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Europe (1815-1848)

Germany and Prussia in 1848

1848 Revolutions: The Austrian Empire

Germany and Prussia in 1848, page 2

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In Prussia, the old king, Frederick William III, had always been opposed to giving the Prussian people a constitution. Frederick William IV, who was generally as weak and unskilled as his father, similarly feared giving the people a constitution. However, the success of Prussia in the last few decades had been almost entirely due to the skilled group of bureaucrats and administrators serving the government, and all of these administrators were pushing hard for a constitutional monarchy.

In March 1848, rioting began in Berlin, as the 1848 revolution fever crossed from Austria into Prussia. Frederick William IV quickly mobilized the disciplined Prussian army to suppress the revolution. However, he surprised everyone by taking a liberal stance and allowing an election to take place to elect a Prussian assembly. The elected radical revolutionaries wanted to unite Prussia with all of Germany to create a force that could challenge Russia. The Assembly also desired to grant the Polish minorities living in eastern Prussia a right of self-government. Deciding that the experiment in democratic government had gone on long enough, Frederick William IV changed his mind and dissolved the Prussian Assembly.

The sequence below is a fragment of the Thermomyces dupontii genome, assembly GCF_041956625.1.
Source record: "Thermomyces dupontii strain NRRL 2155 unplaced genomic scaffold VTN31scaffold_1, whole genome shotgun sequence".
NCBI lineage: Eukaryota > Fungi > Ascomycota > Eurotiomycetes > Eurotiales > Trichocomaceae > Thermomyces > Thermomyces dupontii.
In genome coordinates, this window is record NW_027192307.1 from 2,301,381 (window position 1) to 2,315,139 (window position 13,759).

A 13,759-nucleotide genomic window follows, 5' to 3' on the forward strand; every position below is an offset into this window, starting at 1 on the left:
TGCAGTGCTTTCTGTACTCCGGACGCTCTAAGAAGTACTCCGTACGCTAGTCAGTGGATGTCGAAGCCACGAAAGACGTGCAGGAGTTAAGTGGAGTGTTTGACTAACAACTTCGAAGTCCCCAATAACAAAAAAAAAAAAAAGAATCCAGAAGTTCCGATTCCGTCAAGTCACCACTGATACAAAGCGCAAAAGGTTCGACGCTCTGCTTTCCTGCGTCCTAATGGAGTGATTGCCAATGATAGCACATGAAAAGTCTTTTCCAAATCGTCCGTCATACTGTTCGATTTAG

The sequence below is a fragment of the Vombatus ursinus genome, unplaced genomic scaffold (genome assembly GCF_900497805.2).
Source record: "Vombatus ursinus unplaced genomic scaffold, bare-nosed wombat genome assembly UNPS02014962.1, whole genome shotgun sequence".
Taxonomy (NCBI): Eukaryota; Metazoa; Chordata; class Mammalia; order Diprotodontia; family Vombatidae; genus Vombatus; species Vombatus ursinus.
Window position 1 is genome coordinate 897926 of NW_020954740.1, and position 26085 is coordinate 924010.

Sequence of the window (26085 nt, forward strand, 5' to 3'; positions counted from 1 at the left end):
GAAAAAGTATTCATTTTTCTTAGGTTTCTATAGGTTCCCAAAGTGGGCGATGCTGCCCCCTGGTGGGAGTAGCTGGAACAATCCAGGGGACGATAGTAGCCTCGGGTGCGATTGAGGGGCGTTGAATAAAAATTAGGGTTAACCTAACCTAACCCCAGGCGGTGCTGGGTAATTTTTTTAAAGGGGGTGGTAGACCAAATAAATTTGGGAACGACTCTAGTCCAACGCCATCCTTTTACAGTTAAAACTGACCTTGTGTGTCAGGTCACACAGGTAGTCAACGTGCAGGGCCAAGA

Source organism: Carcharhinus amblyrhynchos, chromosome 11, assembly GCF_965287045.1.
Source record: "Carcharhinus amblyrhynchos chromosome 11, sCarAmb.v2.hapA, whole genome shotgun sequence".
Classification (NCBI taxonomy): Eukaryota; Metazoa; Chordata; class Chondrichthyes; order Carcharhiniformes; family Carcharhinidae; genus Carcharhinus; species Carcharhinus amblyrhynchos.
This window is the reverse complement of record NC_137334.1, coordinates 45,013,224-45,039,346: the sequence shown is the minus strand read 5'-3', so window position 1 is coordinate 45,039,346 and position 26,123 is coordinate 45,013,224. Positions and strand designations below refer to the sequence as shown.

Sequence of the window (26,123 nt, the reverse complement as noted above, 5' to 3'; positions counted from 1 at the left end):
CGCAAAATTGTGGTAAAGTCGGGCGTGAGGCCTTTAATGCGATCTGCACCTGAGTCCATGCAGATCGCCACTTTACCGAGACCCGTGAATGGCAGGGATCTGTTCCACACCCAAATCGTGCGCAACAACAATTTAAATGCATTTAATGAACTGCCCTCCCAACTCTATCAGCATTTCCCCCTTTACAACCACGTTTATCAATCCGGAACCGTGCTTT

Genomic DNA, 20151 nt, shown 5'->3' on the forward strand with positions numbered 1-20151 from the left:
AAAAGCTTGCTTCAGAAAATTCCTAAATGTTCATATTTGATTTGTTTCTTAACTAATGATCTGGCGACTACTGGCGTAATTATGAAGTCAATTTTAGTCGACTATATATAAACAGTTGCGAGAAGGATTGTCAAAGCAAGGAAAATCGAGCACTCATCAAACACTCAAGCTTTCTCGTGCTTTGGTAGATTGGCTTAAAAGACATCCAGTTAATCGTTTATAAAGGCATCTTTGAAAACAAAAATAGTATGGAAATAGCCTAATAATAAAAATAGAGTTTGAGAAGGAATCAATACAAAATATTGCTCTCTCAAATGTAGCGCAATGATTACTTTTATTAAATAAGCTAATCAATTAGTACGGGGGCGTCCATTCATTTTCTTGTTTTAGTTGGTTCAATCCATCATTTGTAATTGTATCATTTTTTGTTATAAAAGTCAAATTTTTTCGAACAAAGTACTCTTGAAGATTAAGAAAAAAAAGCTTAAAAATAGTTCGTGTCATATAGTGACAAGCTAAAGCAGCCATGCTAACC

The 1848 revolutions inspired a similar nationalist movement in Germany proper. In May 1848, a group of German nationalists met at the Frankfurt Assembly. The goals of the assembly included creating a unified Germany that was Liberal and constitutionally governed. The Frankfurt assembly argued over various topics, including the question of who (the Prussian or Austrian ruler?) should rule a unified Germany.

In December of 1848, the Frankfurt Assembly issued the Declaration of the Rights of the German People, based on the Declarations of the Rights of Man in France and the Declaration of Independence in the United States. Following the Nationalist rather than Enlightenment ideal, this declaration ignored the universal rights of all mankind and simply proclaimed the rights of Germans.

In 1849, the Frankfurt Assembly offered Germany to Frederick William IV. Though he coveted the territory, Frederick William knew that an acceptance would lead to war with Austria and make him into a constitutional monarch, neither of which he desired. He turned the offer down. Thus, all the deliberation of the Frankfurt Assembly resulted in nothing. Germany remained fragmented after 1848, and the small rulers of the various small German states came back to power.


Wanting to maintain the power they held within the loose confederation of the Bund, the leaders of the small German states staunchly opposed revolution. Furthermore, Prussia and Austria, who combined to dominate Germany, liked a weak Germany, primarily because they feared the possibility of a united, powerful Germany on their borders.

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